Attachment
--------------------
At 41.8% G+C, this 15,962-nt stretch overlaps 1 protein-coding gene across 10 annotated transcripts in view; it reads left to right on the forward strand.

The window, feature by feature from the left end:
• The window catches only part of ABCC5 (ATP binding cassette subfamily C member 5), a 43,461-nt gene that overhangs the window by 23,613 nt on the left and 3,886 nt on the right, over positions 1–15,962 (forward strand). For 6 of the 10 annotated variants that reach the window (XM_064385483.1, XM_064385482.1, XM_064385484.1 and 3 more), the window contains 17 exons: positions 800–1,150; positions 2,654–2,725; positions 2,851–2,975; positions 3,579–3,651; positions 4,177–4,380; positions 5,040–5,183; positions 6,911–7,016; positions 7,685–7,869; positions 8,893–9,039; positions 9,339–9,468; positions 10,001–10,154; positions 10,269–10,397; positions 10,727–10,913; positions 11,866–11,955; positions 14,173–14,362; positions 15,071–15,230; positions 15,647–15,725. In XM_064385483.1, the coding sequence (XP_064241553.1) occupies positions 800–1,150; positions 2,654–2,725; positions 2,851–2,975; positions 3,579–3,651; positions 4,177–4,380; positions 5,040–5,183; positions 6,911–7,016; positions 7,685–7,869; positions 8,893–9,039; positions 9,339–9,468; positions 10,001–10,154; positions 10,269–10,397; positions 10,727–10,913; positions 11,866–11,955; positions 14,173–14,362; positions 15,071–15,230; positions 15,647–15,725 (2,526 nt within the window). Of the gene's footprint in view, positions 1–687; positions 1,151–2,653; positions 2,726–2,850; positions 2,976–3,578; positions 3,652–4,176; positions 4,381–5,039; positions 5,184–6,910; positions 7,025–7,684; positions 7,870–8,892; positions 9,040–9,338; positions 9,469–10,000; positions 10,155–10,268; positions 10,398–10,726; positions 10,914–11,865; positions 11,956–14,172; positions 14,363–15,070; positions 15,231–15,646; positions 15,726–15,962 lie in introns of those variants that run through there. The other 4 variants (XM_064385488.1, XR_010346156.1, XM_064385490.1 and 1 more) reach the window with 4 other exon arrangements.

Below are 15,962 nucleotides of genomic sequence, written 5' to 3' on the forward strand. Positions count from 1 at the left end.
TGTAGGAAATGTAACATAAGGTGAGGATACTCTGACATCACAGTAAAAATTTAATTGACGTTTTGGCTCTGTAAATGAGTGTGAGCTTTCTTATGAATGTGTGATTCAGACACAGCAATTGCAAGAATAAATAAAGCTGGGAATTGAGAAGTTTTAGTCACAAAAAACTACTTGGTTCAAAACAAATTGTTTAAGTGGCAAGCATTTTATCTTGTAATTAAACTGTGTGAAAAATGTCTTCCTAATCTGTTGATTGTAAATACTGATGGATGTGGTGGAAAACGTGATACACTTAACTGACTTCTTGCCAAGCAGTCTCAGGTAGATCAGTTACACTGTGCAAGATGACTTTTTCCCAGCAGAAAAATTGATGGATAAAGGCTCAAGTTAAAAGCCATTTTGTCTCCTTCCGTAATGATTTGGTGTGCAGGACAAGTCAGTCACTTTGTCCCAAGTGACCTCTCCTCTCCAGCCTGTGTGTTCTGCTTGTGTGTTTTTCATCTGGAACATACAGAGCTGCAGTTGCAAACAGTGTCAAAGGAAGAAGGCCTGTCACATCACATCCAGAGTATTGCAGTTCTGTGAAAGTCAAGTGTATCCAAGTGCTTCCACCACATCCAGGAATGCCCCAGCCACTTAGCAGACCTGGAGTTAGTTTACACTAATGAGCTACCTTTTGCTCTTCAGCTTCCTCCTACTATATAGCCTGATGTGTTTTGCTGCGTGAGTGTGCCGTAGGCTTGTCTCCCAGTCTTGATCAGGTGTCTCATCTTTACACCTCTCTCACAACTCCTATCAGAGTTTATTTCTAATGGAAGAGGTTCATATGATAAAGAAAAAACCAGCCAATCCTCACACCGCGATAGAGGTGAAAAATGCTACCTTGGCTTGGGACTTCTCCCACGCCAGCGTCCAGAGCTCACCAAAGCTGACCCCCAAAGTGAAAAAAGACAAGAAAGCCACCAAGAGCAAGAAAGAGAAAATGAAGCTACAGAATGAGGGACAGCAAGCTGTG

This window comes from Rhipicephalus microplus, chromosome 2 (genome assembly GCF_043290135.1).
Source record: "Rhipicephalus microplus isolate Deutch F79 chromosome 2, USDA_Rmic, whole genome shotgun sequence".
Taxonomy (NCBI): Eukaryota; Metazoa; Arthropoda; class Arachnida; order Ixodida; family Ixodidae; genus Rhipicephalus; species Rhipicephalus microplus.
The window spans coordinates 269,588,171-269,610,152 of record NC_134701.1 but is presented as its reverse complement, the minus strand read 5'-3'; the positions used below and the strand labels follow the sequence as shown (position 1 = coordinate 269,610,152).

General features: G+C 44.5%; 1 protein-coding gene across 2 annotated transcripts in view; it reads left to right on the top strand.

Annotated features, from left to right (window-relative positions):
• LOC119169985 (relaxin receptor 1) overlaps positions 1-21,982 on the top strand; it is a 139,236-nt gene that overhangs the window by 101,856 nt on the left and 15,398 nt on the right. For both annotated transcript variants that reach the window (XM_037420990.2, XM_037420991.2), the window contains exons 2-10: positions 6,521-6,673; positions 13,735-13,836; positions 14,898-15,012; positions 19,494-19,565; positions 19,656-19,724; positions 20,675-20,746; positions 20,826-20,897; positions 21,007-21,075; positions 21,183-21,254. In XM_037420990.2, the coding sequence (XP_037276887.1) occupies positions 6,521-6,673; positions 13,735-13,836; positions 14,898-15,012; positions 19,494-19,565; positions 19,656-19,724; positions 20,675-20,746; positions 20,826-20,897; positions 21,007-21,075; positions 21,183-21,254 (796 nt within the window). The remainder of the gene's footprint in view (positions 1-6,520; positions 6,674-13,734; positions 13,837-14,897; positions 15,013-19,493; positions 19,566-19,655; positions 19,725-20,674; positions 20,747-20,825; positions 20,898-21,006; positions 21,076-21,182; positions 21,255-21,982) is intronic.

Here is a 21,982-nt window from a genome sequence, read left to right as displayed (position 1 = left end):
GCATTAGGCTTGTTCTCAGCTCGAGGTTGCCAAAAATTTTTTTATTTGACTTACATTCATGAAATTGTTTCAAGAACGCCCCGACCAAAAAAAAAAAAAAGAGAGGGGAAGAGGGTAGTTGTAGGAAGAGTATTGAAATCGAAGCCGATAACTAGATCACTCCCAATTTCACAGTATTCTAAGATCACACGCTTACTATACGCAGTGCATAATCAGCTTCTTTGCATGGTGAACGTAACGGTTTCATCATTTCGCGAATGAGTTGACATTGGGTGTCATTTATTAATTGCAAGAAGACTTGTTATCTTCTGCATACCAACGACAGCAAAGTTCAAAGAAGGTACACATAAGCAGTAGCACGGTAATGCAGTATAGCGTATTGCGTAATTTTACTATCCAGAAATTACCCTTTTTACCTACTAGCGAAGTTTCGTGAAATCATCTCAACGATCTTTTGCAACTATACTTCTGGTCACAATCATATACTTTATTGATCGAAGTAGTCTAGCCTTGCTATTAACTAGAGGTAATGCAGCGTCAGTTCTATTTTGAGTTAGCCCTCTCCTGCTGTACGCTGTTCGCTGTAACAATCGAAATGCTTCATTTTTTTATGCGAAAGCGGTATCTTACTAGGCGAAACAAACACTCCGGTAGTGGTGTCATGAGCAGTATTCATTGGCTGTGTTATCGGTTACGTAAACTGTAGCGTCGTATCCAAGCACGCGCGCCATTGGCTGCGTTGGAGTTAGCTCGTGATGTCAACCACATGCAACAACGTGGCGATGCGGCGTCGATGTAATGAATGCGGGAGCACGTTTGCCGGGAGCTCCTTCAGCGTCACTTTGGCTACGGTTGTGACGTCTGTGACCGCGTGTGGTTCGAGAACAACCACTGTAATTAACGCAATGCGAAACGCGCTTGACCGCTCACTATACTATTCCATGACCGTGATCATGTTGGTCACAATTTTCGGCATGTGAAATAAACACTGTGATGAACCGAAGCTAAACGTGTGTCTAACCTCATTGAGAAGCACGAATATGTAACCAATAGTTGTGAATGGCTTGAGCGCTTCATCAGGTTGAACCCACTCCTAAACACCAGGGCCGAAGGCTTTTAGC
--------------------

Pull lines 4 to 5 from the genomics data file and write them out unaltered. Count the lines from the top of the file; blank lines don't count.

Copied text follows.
Below are 15,962 nucleotides of genomic sequence, written 5' to 3' on the forward strand. Positions count from 1 at the left end.
TGTAGGAAATGTAACATAAGGTGAGGATACTCTGACATCACAGTAAAAATTTAATTGACGTTTTGGCTCTGTAAATGAGTGTGAGCTTTCTTATGAATGTGTGATTCAGACACAGCAATTGCAAGAATAAATAAAGCTGGGAATTGAGAAGTTTTAGTCACAAAAAACTACTTGGTTCAAAACAAATTGTTTAAGTGGCAAGCATTTTATCTTGTAATTAAACTGTGTGAAAAATGTCTTCCTAATCTGTTGATTGTAAATACTGATGGATGTGGTGGAAAACGTGATACACTTAACTGACTTCTTGCCAAGCAGTCTCAGGTAGATCAGTTACACTGTGCAAGATGACTTTTTCCCAGCAGAAAAATTGATGGATAAAGGCTCAAGTTAAAAGCCATTTTGTCTCCTTCCGTAATGATTTGGTGTGCAGGACAAGTCAGTCACTTTGTCCCAAGTGACCTCTCCTCTCCAGCCTGTGTGTTCTGCTTGTGTGTTTTTCATCTGGAACATACAGAGCTGCAGTTGCAAACAGTGTCAAAGGAAGAAGGCCTGTCACATCACATCCAGAGTATTGCAGTTCTGTGAAAGTCAAGTGTATCCAAGTGCTTCCACCACATCCAGGAATGCCCCAGCCACTTAGCAGACCTGGAGTTAGTTTACACTAATGAGCTACCTTTTGCTCTTCAGCTTCCTCCTACTATATAGCCTGATGTGTTTTGCTGCGTGAGTGTGCCGTAGGCTTGTCTCCCAGTCTTGATCAGGTGTCTCATCTTTACACCTCTCTCACAACTCCTATCAGAGTTTATTTCTAATGGAAGAGGTTCATATGATAAAGAAAAAACCAGCCAATCCTCACACCGCGATAGAGGTGAAAAATGCTACCTTGGCTTGGGACTTCTCCCACGCCAGCGTCCAGAGCTCACCAAAGCTGACCCCCAAAGTGAAAAAAGACAAGAAAGCCACCAAGAGCAAGAAAGAGAAAATGAAGCTACAGAATGAGGGACAGCAAGCTGTG